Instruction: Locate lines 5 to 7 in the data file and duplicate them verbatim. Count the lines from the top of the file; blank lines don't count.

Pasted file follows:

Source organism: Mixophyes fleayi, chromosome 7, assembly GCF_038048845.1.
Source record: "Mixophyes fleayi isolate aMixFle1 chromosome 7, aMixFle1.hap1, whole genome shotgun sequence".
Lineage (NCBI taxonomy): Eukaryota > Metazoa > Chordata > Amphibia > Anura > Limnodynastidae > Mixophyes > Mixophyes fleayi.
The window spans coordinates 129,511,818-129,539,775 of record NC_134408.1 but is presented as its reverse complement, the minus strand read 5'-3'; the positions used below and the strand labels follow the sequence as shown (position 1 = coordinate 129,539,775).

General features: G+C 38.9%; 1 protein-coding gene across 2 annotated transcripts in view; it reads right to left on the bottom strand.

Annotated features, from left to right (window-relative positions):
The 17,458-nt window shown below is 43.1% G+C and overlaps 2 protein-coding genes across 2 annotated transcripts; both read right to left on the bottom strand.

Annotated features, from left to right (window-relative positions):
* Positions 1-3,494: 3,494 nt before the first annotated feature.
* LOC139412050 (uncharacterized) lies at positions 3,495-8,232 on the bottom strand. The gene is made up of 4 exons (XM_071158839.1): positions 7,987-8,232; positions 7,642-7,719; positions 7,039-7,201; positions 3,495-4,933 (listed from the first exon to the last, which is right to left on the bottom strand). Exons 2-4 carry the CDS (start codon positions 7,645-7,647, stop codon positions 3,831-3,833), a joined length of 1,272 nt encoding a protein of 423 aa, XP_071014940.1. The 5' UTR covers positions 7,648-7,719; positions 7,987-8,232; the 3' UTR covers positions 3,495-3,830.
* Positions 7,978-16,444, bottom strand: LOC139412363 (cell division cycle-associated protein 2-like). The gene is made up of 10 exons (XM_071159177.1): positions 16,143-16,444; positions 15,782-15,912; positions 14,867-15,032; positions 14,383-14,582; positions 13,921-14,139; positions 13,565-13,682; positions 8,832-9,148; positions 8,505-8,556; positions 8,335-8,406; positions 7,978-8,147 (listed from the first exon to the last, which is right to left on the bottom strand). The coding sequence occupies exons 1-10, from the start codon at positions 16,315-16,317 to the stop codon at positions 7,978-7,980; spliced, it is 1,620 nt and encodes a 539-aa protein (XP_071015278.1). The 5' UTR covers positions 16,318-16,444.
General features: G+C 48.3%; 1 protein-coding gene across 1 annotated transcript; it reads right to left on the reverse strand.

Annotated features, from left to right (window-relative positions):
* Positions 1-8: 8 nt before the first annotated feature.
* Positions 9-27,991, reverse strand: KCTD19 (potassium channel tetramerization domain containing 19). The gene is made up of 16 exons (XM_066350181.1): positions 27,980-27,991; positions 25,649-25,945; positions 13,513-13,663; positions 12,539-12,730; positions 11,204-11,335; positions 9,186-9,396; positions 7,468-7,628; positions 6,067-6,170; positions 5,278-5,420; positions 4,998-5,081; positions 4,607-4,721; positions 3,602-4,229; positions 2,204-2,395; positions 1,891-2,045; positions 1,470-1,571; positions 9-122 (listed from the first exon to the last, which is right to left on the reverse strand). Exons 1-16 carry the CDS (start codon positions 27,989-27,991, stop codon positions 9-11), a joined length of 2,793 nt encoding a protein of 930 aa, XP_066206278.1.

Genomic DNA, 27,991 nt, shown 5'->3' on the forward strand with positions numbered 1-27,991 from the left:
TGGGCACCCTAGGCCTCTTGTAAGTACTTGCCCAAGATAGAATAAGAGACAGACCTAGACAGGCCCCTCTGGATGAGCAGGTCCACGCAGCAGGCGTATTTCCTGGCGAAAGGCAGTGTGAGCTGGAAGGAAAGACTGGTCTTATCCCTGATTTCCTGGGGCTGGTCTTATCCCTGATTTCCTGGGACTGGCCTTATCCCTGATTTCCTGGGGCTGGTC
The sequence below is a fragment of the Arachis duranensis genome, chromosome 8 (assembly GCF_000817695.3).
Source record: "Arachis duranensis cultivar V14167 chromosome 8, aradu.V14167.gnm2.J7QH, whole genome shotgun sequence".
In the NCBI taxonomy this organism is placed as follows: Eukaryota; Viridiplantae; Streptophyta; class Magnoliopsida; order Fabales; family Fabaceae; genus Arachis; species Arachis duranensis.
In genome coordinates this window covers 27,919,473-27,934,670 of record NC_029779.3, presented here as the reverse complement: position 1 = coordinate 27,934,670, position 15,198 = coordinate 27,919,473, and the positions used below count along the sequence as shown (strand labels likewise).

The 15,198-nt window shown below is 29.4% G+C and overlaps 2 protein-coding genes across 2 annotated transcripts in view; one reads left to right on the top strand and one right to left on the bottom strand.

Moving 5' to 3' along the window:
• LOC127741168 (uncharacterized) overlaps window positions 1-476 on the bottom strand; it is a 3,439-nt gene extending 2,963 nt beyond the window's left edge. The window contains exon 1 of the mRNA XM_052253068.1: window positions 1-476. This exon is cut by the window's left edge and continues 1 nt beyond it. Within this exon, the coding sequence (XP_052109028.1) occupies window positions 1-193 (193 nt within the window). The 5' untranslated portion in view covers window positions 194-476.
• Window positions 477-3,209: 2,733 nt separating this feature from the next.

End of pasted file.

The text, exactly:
General features: G+C 38.9%; 1 protein-coding gene across 2 annotated transcripts in view; it reads right to left on the bottom strand.

Annotated features, from left to right (window-relative positions):
The 17,458-nt window shown below is 43.1% G+C and overlaps 2 protein-coding genes across 2 annotated transcripts; both read right to left on the bottom strand.